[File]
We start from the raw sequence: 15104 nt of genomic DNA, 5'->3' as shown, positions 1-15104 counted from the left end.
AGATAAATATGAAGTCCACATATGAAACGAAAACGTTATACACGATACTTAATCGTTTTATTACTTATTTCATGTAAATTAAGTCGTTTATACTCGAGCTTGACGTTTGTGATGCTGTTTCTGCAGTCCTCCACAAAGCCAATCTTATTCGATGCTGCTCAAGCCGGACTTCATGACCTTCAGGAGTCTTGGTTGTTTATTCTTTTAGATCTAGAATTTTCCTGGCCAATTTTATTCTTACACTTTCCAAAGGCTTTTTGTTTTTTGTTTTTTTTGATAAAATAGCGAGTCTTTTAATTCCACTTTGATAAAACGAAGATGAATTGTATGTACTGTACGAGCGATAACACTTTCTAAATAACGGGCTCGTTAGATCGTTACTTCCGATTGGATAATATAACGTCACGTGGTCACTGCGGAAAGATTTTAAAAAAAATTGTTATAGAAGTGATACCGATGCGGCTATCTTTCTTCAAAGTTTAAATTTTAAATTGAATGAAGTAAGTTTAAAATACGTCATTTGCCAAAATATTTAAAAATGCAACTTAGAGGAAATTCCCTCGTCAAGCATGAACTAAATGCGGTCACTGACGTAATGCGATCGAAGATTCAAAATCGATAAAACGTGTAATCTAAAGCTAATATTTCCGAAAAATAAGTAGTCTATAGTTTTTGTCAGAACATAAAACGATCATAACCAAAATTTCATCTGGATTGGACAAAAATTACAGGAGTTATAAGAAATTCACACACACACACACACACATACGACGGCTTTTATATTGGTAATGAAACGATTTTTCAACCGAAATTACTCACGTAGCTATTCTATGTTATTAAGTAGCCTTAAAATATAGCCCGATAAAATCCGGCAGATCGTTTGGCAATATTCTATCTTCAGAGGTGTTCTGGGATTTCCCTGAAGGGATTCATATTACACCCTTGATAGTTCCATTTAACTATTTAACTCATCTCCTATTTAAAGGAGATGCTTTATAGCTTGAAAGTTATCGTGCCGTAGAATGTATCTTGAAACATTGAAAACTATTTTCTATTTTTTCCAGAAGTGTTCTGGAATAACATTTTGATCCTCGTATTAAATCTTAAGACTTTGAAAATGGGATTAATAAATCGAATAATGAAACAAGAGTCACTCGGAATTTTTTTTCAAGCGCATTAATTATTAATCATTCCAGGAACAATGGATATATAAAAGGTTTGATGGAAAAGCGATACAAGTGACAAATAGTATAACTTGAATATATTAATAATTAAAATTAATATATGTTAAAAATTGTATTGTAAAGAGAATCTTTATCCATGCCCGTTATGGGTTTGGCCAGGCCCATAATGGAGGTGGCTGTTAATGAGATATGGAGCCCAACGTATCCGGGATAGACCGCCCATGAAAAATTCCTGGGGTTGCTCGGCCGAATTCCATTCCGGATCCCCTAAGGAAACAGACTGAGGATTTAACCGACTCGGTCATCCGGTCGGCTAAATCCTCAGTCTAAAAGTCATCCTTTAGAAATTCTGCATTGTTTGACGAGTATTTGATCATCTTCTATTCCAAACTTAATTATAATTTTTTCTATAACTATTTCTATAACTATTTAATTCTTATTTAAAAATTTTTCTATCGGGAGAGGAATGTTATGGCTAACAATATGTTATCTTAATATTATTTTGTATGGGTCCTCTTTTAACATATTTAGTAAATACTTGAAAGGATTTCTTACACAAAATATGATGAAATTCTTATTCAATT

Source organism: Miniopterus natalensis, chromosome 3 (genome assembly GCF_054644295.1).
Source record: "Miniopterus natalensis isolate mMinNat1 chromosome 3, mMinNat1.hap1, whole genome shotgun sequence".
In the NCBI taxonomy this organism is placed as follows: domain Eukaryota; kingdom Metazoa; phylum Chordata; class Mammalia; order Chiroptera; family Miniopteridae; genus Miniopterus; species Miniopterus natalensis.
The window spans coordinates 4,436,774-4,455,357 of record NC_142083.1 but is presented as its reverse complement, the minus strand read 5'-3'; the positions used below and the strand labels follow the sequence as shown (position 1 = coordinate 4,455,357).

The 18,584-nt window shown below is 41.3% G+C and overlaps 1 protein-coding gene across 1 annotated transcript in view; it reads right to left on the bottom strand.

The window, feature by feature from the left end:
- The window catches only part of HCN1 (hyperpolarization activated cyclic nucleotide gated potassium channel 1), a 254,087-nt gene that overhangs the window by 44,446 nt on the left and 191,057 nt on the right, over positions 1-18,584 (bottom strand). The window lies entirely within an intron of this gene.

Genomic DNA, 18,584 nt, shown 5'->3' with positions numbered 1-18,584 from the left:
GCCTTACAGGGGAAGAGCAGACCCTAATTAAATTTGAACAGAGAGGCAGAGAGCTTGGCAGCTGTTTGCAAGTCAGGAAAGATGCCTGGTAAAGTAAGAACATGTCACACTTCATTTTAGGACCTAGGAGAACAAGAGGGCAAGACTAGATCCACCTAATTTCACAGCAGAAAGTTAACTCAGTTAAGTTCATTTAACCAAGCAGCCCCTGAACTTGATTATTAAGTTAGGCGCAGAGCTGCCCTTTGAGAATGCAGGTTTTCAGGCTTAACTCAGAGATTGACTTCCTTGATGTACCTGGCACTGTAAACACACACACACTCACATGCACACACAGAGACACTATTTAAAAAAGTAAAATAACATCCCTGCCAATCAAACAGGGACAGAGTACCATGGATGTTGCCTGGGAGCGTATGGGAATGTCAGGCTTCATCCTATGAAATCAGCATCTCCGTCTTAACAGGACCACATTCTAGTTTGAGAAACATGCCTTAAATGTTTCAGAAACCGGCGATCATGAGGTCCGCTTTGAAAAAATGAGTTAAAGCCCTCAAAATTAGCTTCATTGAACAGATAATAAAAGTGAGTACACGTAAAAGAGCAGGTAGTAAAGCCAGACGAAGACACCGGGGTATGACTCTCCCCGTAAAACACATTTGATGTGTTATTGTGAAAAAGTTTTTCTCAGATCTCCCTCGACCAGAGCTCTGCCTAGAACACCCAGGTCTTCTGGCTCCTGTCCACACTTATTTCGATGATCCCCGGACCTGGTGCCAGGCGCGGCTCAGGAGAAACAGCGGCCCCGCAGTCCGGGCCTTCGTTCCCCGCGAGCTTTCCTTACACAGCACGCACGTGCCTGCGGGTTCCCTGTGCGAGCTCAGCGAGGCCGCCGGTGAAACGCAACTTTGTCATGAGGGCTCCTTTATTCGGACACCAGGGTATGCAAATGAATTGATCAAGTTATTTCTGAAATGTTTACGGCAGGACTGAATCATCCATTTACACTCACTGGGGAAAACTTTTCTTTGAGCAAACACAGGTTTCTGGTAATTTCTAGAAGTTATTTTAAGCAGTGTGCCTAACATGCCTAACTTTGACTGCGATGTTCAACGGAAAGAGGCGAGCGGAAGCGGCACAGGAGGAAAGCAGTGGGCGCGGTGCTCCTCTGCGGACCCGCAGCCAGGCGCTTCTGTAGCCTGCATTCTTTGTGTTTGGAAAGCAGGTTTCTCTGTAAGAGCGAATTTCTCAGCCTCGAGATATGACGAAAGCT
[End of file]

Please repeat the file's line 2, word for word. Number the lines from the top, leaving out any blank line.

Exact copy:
AGATAAATATGAAGTCCACATATGAAACGAAAACGTTATACACGATACTTAATCGTTTTATTACTTATTTCATGTAAATTAAGTCGTTTATACTCGAGCTTGACGTTTGTGATGCTGTTTCTGCAGTCCTCCACAAAGCCAATCTTATTCGATGCTGCTCAAGCCGGACTTCATGACCTTCAGGAGTCTTGGTTGTTTATTCTTTTAGATCTAGAATTTTCCTGGCCAATTTTATTCTTACACTTTCCAAAGGCTTTTTGTTTTTTGTTTTTTTTGATAAAATAGCGAGTCTTTTAATTCCACTTTGATAAAACGAAGATGAATTGTATGTACTGTACGAGCGATAACACTTTCTAAATAACGGGCTCGTTAGATCGTTACTTCCGATTGGATAATATAACGTCACGTGGTCACTGCGGAAAGATTTTAAAAAAAATTGTTATAGAAGTGATACCGATGCGGCTATCTTTCTTCAAAGTTTAAATTTTAAATTGAATGAAGTAAGTTTAAAATACGTCATTTGCCAAAATATTTAAAAATGCAACTTAGAGGAAATTCCCTCGTCAAGCATGAACTAAATGCGGTCACTGACGTAATGCGATCGAAGATTCAAAATCGATAAAACGTGTAATCTAAAGCTAATATTTCCGAAAAATAAGTAGTCTATAGTTTTTGTCAGAACATAAAACGATCATAACCAAAATTTCATCTGGATTGGACAAAAATTACAGGAGTTATAAGAAATTCACACACACACACACACACATACGACGGCTTTTATATTGGTAATGAAACGATTTTTCAACCGAAATTACTCACGTAGCTATTCTATGTTATTAAGTAGCCTTAAAATATAGCCCGATAAAATCCGGCAGATCGTTTGGCAATATTCTATCTTCAGAGGTGTTCTGGGATTTCCCTGAAGGGATTCATATTACACCCTTGATAGTTCCATTTAACTATTTAACTCATCTCCTATTTAAAGGAGATGCTTTATAGCTTGAAAGTTATCGTGCCGTAGAATGTATCTTGAAACATTGAAAACTATTTTCTATTTTTTCCAGAAGTGTTCTGGAATAACATTTTGATCCTCGTATTAAATCTTAAGACTTTGAAAATGGGATTAATAAATCGAATAATGAAACAAGAGTCACTCGGAATTTTTTTTCAAGCGCATTAATTATTAATCATTCCAGGAACAATGGATATATAAAAGGTTTGATGGAAAAGCGATACAAGTGACAAATAGTATAACTTGAATATATTAATAATTAAAATTAATATATGTTAAAAATTGTATTGTAAAGAGAATCTTTATCCATGCCCGTTATGGGTTTGGCCAGGCCCATAATGGAGGTGGCTGTTAATGAGATATGGAGCCCAACGTATCCGGGATAGACCGCCCATGAAAAATTCCTGGGGTTGCTCGGCCGAATTCCATTCCGGATCCCCTAAGGAAACAGACTGAGGATTTAACCGACTCGGTCATCCGGTCGGCTAAATCCTCAGTCTAAAAGTCATCCTTTAGAAATTCTGCATTGTTTGACGAGTATTTGATCATCTTCTATTCCAAACTTAATTATAATTTTTTCTATAACTATTTCTATAACTATTTAATTCTTATTTAAAAATTTTTCTATCGGGAGAGGAATGTTATGGCTAACAATATGTTATCTTAATATTATTTTGTATGGGTCCTCTTTTAACATATTTAGTAAATACTTGAAAGGATTTCTTACACAAAATATGATGAAATTCTTATTCAATT